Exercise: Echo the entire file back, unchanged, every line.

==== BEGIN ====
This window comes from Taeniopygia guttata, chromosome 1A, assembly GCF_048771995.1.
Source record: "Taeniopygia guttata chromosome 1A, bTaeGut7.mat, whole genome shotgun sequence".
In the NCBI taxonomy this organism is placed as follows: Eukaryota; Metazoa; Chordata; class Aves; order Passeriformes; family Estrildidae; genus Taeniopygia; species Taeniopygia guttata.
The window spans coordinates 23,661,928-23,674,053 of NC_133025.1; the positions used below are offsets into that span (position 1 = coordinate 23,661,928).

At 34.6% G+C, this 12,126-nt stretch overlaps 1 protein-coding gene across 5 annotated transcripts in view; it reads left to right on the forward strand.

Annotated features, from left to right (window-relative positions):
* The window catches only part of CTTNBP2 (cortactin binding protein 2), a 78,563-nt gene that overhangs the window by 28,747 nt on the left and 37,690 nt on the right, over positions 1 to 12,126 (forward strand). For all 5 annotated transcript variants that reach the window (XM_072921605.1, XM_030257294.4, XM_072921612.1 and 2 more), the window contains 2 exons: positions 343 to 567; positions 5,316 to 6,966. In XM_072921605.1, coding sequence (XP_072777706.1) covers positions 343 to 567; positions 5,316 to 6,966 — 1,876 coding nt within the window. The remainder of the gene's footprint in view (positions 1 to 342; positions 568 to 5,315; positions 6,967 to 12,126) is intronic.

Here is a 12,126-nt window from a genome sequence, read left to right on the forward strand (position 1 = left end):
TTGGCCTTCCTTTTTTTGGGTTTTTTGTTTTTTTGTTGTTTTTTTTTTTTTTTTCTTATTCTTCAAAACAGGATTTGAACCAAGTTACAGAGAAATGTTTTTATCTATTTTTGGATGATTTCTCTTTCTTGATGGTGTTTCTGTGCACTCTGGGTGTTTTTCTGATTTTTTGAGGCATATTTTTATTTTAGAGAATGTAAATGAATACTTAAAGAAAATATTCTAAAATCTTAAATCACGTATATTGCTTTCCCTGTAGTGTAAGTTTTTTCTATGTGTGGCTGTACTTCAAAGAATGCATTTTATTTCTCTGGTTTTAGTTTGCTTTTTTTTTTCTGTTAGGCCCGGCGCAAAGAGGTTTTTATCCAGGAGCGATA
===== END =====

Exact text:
This window comes from Taeniopygia guttata, chromosome 1A, assembly GCF_048771995.1.
Source record: "Taeniopygia guttata chromosome 1A, bTaeGut7.mat, whole genome shotgun sequence".
In the NCBI taxonomy this organism is placed as follows: Eukaryota; Metazoa; Chordata; class Aves; order Passeriformes; family Estrildidae; genus Taeniopygia; species Taeniopygia guttata.
The window spans coordinates 23,661,928-23,674,053 of NC_133025.1; the positions used below are offsets into that span (position 1 = coordinate 23,661,928).

At 34.6% G+C, this 12,126-nt stretch overlaps 1 protein-coding gene across 5 annotated transcripts in view; it reads left to right on the forward strand.

Annotated features, from left to right (window-relative positions):
* The window catches only part of CTTNBP2 (cortactin binding protein 2), a 78,563-nt gene that overhangs the window by 28,747 nt on the left and 37,690 nt on the right, over positions 1 to 12,126 (forward strand). For all 5 annotated transcript variants that reach the window (XM_072921605.1, XM_030257294.4, XM_072921612.1 and 2 more), the window contains 2 exons: positions 343 to 567; positions 5,316 to 6,966. In XM_072921605.1, coding sequence (XP_072777706.1) covers positions 343 to 567; positions 5,316 to 6,966 — 1,876 coding nt within the window. The remainder of the gene's footprint in view (positions 1 to 342; positions 568 to 5,315; positions 6,967 to 12,126) is intronic.

Here is a 12,126-nt window from a genome sequence, read left to right on the forward strand (position 1 = left end):
TTGGCCTTCCTTTTTTTGGGTTTTTTGTTTTTTTGTTGTTTTTTTTTTTTTTTTCTTATTCTTCAAAACAGGATTTGAACCAAGTTACAGAGAAATGTTTTTATCTATTTTTGGATGATTTCTCTTTCTTGATGGTGTTTCTGTGCACTCTGGGTGTTTTTCTGATTTTTTGAGGCATATTTTTATTTTAGAGAATGTAAATGAATACTTAAAGAAAATATTCTAAAATCTTAAATCACGTATATTGCTTTCCCTGTAGTGTAAGTTTTTTCTATGTGTGGCTGTACTTCAAAGAATGCATTTTATTTCTCTGGTTTTAGTTTGCTTTTTTTTTTCTGTTAGGCCCGGCGCAAAGAGGTTTTTATCCAGGAGCGATA